Advertisement

Surgery for Rectal Prolapse: Functional Outcome from the Perineal Approach — An Overview

  • Steven D. Wexner
  • Amit Khanna

Abstract

Numerous approaches to the treatment of rectal prolapse have been described throughout the history of medicine. Rectal prolapse is often associated with functional disorders such as constipation and/or incontinence [1]. Recognition of this association and careful evaluation of baseline function is critical to providing appropriate therapy. Both abdominal and perineal variants of rectal prolapse repair have been examined in a growing body of literature. These reports have intended to determine both short- and long-term functional outcomes associated with a multitude of approaches to rectal prolapse surgery. This overview provides evidence to aid the clinician in surgical decision making when faced with the patient in need of operative repair. Surgical therapy of rectal prolapse is often not standard, but rather, tailored after careful consideration of the patient’s operative risk, life expectancy, associated functional disorders, and previous operative history.

Keywords

Rectal Prolapse Squeeze Pressure Perineal Approach Pudendal Nerve Terminal Motor Latency Perineal Descent 
These keywords were added by machine and not by the authors. This process is experimental and the keywords may be updated as the learning algorithm improves.

Preview

Unable to display preview. Download preview PDF.

Unable to display preview. Download preview PDF.

References

  1. 1.
    Jorge JM, Wexner SD (1993) Etiology and management of fecal incontinence. Dis Colon Rectum 36:76–97Google Scholar
  2. 2.
    Broden B, Snellman B (1968) Procidentia of the rectum studied with cineradiography: a contribution to the discussion of causative mechanism. Dis Colon Rectum 11:330–347PubMedCrossRefGoogle Scholar
  3. 3.
    Parks AG, Porter NH, Hardcastle J (1966) The syndrome of the descending perineum. Proc R Soc Med 59:477–482PubMedGoogle Scholar
  4. 4.
    Kiff ES, Barnes PRH, Swash M (1984) Evidence of pudendal neuropathy in patients with perineal descent and chronic straining at stool. Gut 25:1279–1282PubMedCrossRefGoogle Scholar
  5. 5.
    Fazio VW (2005) Current therapy in colon and rectal surgery. Mosby, Philadelphia, pp 131–134Google Scholar
  6. 6.
    Birnbaum EH, Stamm L, Rafferty JF (1996) Pudendal nerve terminal motor latency influences surgical outcome in treatment of rectal prolapse. Dis Colon Rectum 39(11):1215–1221PubMedCrossRefGoogle Scholar
  7. 7.
    Matheson DM, Keighley MR (1981) Manometric evaluation of rectal prolapse and faecal incontinence. Gut 22:126–129PubMedCrossRefGoogle Scholar
  8. 8.
    Glasgow SC, Birnbaum EH et al (2006) Preoperative anal manometry predicts continence after perineal proctectomy for rectal prolapse. Dis Colon Rectum 49:1052–1058PubMedCrossRefGoogle Scholar
  9. 9.
    Williams JG, Wong WD, Jensen L et al (1999) Incontinence and rectal prolapse: a prospective manometric study. Dis Colon Rectum 34:209–216CrossRefGoogle Scholar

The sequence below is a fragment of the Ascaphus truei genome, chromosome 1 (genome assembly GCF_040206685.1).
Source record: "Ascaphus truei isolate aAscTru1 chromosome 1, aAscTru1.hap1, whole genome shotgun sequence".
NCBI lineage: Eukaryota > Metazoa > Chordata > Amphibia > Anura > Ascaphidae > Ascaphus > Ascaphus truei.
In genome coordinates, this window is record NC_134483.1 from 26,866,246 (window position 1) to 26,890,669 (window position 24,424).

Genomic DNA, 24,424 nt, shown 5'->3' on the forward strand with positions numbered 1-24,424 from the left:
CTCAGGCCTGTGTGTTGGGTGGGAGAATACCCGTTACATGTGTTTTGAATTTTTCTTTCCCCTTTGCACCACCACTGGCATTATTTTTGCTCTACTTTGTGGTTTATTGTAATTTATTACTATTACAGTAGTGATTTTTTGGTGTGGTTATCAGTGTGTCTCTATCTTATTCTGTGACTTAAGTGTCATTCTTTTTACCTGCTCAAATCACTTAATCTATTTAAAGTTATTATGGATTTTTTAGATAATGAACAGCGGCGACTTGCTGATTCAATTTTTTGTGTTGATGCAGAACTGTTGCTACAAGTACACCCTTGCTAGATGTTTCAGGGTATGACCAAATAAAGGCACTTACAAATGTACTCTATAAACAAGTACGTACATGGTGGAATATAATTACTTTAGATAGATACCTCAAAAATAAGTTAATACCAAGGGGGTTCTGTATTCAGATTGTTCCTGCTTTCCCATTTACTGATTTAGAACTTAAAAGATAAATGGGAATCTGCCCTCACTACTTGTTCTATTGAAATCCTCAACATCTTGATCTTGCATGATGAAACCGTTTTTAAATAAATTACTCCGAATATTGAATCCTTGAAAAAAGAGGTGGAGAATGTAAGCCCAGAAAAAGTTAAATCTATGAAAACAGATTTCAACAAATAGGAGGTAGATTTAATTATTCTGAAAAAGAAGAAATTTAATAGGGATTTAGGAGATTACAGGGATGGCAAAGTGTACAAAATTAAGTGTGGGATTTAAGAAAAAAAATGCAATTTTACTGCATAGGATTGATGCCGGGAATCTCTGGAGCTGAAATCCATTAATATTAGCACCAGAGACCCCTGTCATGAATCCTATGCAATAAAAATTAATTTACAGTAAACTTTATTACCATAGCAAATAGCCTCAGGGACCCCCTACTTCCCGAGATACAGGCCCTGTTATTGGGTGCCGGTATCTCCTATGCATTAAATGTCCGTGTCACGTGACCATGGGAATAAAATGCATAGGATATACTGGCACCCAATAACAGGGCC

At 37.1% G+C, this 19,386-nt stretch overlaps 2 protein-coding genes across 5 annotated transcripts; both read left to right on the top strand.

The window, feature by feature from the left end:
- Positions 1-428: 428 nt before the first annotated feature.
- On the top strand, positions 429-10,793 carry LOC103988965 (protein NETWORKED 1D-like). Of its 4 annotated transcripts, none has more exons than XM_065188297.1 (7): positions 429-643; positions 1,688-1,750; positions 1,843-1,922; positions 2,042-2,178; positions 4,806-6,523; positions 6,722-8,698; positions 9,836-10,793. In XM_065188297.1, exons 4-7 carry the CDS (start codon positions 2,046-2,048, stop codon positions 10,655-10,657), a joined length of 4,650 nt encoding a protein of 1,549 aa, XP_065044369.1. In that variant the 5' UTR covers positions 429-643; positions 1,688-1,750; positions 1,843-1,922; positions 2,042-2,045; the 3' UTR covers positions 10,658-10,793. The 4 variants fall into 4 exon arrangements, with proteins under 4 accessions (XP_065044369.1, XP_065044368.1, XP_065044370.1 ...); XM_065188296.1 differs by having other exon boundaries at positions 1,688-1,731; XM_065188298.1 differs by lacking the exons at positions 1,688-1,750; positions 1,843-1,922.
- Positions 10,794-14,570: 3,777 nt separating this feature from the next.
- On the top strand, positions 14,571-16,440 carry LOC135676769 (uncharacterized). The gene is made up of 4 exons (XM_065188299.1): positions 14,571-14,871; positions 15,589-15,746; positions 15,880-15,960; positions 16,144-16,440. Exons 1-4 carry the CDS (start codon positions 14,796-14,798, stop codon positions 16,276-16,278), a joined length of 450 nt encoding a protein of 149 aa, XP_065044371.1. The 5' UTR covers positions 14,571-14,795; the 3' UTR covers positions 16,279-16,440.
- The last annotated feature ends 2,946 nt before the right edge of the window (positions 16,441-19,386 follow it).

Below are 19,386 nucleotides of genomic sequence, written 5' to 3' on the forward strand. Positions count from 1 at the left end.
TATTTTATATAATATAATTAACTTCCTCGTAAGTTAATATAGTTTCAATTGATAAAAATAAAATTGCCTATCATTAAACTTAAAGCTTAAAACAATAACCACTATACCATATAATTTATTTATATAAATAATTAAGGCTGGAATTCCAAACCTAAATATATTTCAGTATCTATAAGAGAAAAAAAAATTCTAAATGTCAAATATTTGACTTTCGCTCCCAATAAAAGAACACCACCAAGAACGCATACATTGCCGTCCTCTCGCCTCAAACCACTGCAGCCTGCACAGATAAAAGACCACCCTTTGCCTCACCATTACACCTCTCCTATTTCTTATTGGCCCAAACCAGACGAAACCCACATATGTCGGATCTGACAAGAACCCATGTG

10. 10.
    Delorme E (1985) On the treatment of total prolapse of the rectum by excision of the rectal mucous membranes or rectocolic. Dis Colon Rectum 28:544–553CrossRefGoogle Scholar
  11. 11.
    Altemeier WA, Culbertson WR, Schowengerdt C, Hunt J (1971) Nineteen years’ experience with the one-stage perineal repair of rectal prolapse. Ann Sur 173:993–1006CrossRefGoogle Scholar
  12. 12.
    Tsunoda A, Yasuda N, Yokoyama N et al (2003) Delorme’s procedure for rectal prolapse: clinical and physiological analysis. Dis Colon Rectum 46:1260–1265PubMedCrossRefGoogle Scholar
  13. 13.
    Senapati A, Nicholls RJ, Thompson JP, Phillips RK (1994) Results of Delorme’s procedure for rectal prolapse. Dis Colon Rectum 37:456–460PubMedCrossRefGoogle Scholar
  14. 14.
    Raftopoulos Y, Senagore AJ, Di Giuro G et al (2005) Recurrence rates after abdominal surgery for complete rectal prolapse: a multicenter pooled analysis of 643 individual patient data. Dis Colon Rectum 48: 1200–1206PubMedCrossRefGoogle Scholar
  15. 15.
    Marchal F, Bresler L, Ayav A et al (2005) Long-term results of Delorme’s procedure and Orr-Loygue rectopexy to treat complete rectal prolapse. Dis Colon Rectum 48:1785–1790PubMedCrossRefGoogle Scholar
  16. 16.
    Kim DS, Tsang CB, Wong WD et al (1999) Complete Rectal Prolapse: Evolution of Management and Results. Dis Colon Rectum 42:460–469PubMedCrossRefGoogle Scholar
  17. 17.
    Agachan F, Reissman P, Pfeifer J et al (1997) Comparison of three perineal procedures for the treatment of rectal prolapse. South Med J 90:925–932PubMedGoogle Scholar
  18. 18.
    Prasad Ml, Pearl RK, Abcarian H et al (1986) Perineal proctectomy, posterior rectopexy, and postanal levator repair for the treatment of rectal prolapse. Diseases of the Colon and Rectum 29:547–552PubMedCrossRefGoogle Scholar
  19. 19.
    Pescatori M, Interisano A et al (1998) Delorme’s operation and sphincteroplasty for rectal prolapse and fecal incontinence. Int J Colorect Dis 13:223–227CrossRefGoogle Scholar
  20. 20.
    Bachoo P, Brazelli M, Grant A (2000) Surgery for complete rectal prolapse in adults. Cochrane Database Syst Rev CD001758Google Scholar

Copyright information

© Springer-Verlag Italia 2008

Authors and Affiliations

  • Steven D. Wexner
    • 1
    • 2
  • Amit Khanna
    • 3
  1. 1.Department of Colorectal SurgeryOhio State UniversityUSA
  2. 2.Department of Surgery, University of South Florida College of MedicineCleveland Clinic FloridaWestonUSA
  3. 3.Department of Colorectal SurgeryCleveland Clinic FloridaWestonUSA

Personalised recommendations